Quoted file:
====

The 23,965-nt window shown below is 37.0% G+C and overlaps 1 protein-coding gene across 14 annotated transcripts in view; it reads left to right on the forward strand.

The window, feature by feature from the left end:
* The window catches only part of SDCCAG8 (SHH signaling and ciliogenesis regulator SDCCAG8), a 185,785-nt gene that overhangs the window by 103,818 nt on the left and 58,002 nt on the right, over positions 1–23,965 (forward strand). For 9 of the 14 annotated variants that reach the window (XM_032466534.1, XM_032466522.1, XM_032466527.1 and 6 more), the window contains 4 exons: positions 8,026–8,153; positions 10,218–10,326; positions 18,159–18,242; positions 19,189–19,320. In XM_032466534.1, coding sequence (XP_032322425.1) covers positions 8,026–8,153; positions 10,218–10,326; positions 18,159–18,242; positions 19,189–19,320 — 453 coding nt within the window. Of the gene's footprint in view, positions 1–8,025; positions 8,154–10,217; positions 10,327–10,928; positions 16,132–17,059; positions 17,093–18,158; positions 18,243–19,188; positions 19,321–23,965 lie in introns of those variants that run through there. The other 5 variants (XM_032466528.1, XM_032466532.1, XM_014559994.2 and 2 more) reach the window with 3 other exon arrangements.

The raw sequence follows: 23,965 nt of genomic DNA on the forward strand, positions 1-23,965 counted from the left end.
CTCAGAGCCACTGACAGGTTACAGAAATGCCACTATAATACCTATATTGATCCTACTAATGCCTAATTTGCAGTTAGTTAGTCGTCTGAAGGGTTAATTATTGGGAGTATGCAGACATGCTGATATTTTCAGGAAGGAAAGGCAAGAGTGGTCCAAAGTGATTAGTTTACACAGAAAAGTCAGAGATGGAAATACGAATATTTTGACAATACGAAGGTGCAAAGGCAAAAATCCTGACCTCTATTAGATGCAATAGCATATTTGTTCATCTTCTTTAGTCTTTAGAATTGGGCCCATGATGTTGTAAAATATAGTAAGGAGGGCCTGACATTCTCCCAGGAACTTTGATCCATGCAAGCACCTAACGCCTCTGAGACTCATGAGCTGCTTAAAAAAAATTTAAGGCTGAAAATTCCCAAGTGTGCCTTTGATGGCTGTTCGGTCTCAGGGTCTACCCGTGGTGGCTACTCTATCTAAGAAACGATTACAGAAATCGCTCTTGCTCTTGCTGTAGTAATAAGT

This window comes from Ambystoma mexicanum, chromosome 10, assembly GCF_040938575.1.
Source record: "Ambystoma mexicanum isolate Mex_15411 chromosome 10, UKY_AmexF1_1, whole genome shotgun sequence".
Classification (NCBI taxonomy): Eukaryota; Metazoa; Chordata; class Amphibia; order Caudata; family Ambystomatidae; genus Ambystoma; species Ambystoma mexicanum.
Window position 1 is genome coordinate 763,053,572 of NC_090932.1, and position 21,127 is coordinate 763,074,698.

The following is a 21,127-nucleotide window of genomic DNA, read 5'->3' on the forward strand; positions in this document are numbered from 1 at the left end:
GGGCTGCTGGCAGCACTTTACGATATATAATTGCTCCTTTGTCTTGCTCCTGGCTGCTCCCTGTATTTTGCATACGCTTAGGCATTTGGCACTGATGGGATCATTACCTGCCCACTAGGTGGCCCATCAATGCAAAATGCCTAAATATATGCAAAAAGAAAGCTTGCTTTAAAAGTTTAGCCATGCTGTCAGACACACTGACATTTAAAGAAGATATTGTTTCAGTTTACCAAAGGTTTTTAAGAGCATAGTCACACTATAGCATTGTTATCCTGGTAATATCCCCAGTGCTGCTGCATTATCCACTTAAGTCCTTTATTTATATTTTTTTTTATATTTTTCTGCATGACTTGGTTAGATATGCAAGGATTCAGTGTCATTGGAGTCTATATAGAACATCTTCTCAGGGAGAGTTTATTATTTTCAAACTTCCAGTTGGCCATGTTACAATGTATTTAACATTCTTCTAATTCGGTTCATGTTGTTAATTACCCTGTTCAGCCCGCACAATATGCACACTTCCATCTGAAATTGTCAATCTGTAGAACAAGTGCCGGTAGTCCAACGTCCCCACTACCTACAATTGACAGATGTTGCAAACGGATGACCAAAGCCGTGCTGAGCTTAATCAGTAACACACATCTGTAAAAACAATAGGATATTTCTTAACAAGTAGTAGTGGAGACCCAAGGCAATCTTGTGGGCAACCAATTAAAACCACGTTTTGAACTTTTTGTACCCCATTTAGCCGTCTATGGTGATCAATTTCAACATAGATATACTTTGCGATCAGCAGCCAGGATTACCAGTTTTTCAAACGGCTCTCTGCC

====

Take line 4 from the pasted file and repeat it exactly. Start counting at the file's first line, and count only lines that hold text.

The raw sequence follows: 23,965 nt of genomic DNA on the forward strand, positions 1-23,965 counted from the left end.